Getting to the Art of the matter! New scanner helps spot fakes with 12-hour-probing
A scanning device that can help spot fake paintings is being put to work at the National Museum in Kraków.
The Spectrometer, worth 1,150 million złoty, scans a picture for 12 hours during which a list of elements found in the work is obtained, allowing conservators to determine, among other things, the type of pigments used to create the image.
It also shows how the artist created the work and, crucially, whether the image is authentic or was later retouched or corrupted, reports the online science portal Nauka w Polsce.
Katarzyna Novljakovic, head of conservation at the Princes Czartoryski Museum, which is part of the National Museum in Kraków said: "Modern laboratory tests are non-intrusive tests which allow for very accurate analysis of the image.
“Not only with its state of preservation, but also with the technological construction and materials used."
Painting forgeries are surprisingly common in the art world. Museums are not immune; for them fake art can be an expensive mistake.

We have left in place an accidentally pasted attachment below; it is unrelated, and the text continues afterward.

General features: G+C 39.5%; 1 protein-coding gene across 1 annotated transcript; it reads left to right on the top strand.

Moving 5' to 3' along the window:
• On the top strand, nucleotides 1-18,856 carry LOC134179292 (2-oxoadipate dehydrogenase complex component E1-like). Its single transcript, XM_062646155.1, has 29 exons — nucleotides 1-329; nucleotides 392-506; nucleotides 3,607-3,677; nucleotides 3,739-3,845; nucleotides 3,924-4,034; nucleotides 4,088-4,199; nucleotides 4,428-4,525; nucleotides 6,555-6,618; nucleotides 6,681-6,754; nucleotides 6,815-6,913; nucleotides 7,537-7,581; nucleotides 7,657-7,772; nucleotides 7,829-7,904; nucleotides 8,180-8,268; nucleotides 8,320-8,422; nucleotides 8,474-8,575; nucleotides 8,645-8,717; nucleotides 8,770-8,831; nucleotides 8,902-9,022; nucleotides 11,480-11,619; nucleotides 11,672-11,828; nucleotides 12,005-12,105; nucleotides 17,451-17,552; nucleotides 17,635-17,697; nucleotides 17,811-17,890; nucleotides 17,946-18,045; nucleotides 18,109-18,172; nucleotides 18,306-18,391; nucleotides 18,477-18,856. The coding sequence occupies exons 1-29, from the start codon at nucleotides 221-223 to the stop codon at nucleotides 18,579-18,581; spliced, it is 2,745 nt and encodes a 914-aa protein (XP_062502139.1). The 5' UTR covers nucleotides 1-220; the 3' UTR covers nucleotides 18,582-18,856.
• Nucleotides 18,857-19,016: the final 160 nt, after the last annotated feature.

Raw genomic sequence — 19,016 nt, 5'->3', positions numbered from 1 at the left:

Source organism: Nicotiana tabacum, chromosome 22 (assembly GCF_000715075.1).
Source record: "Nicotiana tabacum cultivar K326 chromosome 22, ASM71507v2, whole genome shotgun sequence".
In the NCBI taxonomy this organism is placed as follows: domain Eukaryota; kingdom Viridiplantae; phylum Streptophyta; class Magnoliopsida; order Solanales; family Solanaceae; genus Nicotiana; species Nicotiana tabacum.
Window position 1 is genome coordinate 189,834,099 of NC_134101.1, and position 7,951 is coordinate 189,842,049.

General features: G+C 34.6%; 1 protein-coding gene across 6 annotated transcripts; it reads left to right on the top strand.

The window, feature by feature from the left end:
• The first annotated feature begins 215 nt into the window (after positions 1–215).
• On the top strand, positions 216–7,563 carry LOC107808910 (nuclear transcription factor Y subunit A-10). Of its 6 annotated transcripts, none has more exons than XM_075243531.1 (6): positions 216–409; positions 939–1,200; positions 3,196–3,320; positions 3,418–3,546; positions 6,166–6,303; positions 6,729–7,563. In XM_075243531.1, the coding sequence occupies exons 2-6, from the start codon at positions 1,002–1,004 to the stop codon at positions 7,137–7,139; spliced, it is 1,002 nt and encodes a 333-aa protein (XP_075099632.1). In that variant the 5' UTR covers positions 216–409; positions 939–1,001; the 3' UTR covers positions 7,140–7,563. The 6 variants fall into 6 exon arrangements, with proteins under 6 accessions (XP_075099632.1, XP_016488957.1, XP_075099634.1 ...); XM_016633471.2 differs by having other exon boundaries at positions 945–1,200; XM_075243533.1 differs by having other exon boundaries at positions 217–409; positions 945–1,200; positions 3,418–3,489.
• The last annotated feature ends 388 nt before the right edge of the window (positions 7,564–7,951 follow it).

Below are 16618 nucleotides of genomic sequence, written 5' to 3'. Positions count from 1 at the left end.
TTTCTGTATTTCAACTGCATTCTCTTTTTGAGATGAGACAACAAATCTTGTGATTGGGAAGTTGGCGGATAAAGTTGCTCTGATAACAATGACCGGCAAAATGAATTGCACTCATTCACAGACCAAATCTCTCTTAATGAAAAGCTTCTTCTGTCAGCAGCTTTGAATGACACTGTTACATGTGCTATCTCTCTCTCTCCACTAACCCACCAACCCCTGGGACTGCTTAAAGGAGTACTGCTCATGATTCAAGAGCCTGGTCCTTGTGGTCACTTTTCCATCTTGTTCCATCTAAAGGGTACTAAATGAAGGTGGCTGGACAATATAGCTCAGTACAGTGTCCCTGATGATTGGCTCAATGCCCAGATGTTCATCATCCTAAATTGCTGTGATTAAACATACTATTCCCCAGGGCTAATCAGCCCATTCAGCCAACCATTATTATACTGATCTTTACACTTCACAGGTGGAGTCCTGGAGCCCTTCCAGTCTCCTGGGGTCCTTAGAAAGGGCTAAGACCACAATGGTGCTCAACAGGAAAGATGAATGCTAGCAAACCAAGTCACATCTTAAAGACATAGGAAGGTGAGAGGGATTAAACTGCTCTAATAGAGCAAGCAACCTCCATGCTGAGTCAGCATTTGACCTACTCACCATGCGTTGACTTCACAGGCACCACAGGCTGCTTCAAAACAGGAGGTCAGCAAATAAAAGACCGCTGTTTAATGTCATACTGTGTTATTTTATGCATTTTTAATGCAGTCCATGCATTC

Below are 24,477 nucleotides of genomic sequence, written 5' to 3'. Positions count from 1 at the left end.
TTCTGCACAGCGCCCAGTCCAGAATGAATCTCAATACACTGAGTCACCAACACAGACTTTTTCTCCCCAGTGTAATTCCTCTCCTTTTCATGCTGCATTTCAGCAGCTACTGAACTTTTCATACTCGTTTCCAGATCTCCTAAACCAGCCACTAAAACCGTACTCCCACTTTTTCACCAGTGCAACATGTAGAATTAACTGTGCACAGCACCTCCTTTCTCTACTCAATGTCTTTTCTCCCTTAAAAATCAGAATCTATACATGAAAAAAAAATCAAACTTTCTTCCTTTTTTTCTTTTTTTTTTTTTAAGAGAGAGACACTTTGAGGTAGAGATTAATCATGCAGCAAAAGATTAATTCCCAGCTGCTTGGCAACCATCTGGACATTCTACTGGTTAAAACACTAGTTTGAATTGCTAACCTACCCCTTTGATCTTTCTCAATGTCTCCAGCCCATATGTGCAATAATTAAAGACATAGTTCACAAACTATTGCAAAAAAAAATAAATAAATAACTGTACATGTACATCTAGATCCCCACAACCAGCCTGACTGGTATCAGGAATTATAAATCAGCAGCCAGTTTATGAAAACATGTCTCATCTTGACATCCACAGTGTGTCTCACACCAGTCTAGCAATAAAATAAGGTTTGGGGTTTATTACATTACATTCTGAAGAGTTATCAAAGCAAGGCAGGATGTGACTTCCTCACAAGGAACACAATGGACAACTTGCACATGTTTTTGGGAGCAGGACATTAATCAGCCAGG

Last year, it emerged that more than half the art at the Musée Terrus, a small museum in southern France, was forged. The paintings had cost around 160,000 euros.
Long the domain of forgery experts, art dealers and museums are increasingly turning to science to check whether a painting is fake.
In addition to paintings, the new spectrometer at the Princes Czartoryski Museum can scan other flat artefacts, just as coins, weapons and small sculptures.
This process offers a valuable insight into when the object was made.
For example, if a painting contains pigments that did not exist until centuries later, it is likely to be a forgery or to have been altered in some way.
Crucially, this method is non-invasive, preventing damage to the works of art.
The spectrometer will be put to work at the Museum’s Laboratory of Analysis and Non-Destructive Testing of Objects (LANBOZ).
The first and best-equipped laboratory of this kind in Poland, it examines around 200 works of art per year using non-invasive methods.
The device has already been used to examine works from the Princes Czartoryski Museum’s collection, including Gustav Klimt’s "Judith with the head of Holofernes".